Wow. You must be very smart for insulting and flaming users. Please, go on...
Please don't feed the ducks trolls.
 
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#18
Also, I should add that I'm pretty sure that AMD clocks are controlled on a per-module basis but parts of each module can be power gated to improve power usage. One of the biggest benefits of having a module is that you save die space to add that second thread without too much of a hit on single-threaded performance (relatively speaking).
Aq, agree with you.
However I have a question. Don't you think this approach is somehow not ideal for AMD, because in this way, a core is having a lot less transistors than Intel's, therefore the bad performance in single-threaded applications, like games for example?
I don't understand why AMD is still going for strong GPU performance, even on the so called top CPU's, instead of having a GPU with only basic stuff to run the Win 7 desktop, then with the available space to increase the transistor count for each of the cores?? This way I think they will finally have a CPU to compete with the I7. Just some thoughts.
 

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#19
Well, AMD has always pushed the "future is fusion" motto. HSA has always been a constant theme of theirs. I will be thrilled when AMD has an APU where CPU and iGPU compute units are shared, further blurring the distinction between massively parallel workloads on GPUs and fast serial workloads on CPUs.

Either way, CPUs are fast enough where there definitely is a point of diminishing returns. A CPU will only go so fast and you can only cram so many transistors in any given area. Also, on games that can utilize multi-core systems well, AMD isn't trailing behind all that much. Considering upcoming consoles have 8c CPUs in them, there will be more of a push to utilize that kind of hardware. It's completely realistic for a machine to have at least 4 logical threads now and as many as 8 for a consumer CPU. This wasn't the case several years ago.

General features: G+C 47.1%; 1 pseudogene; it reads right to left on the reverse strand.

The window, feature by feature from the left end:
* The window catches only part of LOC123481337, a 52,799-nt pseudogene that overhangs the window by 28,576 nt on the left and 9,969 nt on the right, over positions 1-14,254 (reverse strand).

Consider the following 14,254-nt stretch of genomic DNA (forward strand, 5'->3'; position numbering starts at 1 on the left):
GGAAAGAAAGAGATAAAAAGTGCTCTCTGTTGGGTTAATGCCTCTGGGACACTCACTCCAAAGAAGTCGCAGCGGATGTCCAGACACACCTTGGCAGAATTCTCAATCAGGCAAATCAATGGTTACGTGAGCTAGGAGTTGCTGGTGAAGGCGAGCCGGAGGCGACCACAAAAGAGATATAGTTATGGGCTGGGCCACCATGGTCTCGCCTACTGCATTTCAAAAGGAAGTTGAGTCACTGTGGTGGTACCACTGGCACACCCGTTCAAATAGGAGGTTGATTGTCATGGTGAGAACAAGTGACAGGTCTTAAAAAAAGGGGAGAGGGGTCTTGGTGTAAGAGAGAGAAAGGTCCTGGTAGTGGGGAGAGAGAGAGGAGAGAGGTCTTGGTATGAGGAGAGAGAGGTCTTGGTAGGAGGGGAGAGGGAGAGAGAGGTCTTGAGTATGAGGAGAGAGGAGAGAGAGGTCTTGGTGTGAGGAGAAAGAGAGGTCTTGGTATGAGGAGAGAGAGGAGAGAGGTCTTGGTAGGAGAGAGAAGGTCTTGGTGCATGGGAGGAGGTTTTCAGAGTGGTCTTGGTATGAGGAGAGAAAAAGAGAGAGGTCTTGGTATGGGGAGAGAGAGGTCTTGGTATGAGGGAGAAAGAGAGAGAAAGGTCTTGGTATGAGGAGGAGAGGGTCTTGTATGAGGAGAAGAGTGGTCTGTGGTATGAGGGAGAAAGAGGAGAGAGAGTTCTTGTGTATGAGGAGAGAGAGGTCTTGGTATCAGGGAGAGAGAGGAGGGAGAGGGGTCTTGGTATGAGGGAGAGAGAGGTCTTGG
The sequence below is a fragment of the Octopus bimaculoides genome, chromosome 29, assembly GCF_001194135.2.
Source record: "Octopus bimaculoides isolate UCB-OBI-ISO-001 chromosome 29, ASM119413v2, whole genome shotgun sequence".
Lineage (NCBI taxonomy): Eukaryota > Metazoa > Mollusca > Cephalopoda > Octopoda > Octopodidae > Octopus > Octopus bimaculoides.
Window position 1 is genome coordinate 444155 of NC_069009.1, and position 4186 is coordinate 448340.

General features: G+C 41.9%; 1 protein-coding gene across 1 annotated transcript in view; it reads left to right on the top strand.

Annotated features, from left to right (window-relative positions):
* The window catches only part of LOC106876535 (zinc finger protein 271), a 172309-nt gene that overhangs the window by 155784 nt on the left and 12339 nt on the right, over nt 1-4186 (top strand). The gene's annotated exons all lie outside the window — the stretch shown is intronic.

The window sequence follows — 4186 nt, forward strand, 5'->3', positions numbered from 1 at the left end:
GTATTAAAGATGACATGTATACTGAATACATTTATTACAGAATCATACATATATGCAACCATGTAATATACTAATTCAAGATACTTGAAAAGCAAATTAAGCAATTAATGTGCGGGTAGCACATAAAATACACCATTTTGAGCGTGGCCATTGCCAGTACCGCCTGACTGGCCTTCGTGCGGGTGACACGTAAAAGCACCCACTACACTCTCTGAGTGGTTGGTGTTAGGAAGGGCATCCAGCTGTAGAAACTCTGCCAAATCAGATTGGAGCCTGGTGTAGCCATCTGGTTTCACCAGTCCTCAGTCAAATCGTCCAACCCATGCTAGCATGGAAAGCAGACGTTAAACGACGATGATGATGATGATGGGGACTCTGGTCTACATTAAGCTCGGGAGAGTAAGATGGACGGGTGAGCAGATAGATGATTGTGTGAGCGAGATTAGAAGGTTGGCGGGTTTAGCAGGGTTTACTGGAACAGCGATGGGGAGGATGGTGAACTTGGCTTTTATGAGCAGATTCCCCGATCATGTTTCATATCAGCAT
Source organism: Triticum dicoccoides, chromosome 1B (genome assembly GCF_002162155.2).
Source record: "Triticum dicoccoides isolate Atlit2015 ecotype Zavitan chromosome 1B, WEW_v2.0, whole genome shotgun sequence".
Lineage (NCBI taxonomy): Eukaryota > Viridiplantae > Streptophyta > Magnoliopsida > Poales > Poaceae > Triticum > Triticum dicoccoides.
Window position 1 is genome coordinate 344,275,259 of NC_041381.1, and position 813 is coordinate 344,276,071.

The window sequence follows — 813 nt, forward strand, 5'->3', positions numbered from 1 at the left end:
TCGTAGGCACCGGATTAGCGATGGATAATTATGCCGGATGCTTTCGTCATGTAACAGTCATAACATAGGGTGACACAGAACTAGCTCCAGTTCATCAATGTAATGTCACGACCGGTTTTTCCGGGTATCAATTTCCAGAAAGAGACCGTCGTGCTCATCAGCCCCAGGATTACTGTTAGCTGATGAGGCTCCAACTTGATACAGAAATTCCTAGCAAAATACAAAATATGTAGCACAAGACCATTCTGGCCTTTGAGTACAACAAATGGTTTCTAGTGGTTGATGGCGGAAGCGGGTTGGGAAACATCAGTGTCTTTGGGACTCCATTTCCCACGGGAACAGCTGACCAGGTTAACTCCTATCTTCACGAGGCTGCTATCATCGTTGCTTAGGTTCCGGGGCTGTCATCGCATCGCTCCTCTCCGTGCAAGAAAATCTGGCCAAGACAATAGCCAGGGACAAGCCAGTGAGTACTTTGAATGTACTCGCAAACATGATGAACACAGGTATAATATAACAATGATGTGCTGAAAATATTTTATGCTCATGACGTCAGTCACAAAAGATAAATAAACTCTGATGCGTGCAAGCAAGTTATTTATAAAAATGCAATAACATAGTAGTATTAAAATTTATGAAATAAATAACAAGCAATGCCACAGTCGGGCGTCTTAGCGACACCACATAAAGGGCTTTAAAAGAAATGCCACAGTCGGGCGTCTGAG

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#20
Aq, agree with you.
However I have a question. Don't you think this approach is somehow not ideal for AMD, because in this way, a core is having a lot less transistors than Intel's, therefore the bad performance in single-threaded applications, like games for example?
I don't understand why AMD is still going for strong GPU performance, even on the so called top CPU's, instead of having a GPU with only basic stuff to run the Win 7 desktop, then with the available space to increase the transistor count for each of the cores?? This way I think they will finally have a CPU to compete with the I7. Just some thoughts.
I guess that's because it's technically very challenging and AMD might simply not be able to come up with something better? Just a guess... ;)
 
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#21
Dual socket with 16 cores, can run 32 VM's in one rackmount tray, company X has 320 employees running thin clients, 10 racks plus one and assuming same drive/memory/board cost the AMD will win for $$$ reason alone. Data entry jobs don't need Xeon core performance for 10 key and typing.
 
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#22
I think AMD's goal is to emphasize what CPUs do best, integer math, and let GPUs do what they do best, FP math. Not to say that a CPU shouldn't do any FP math, but if there is a lot of FP math to be done, a GPU is better optimized to do those kinds of operations.
Sure? In theory you might be right, but most of at least consumer grade hardware is not that great at FP math (I'm talking about DP-FP of course).
An ordinary Core i7-4770K quad-core has a DP performance of about 177 GFLOPS. Thats for a 84W CPU (talking TDP). NVidia's 780Ti though is rated at 210 GFLOPS DP performance (DP is crippled on consumer chips, I know), but this comes at a cost of a whopping 250W TDP, which is about 3x the power draw! So simple math tells me that the Haswell i7 is about twice as efficient in DP-FP calculations as the current-gen GPU hardware is...
Single precision might be a totally different story though. :)
 
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#23
Sure? In theory you might be right, but most of at least consumer grade hardware is not that great at FP math (I'm talking about DP-FP of course).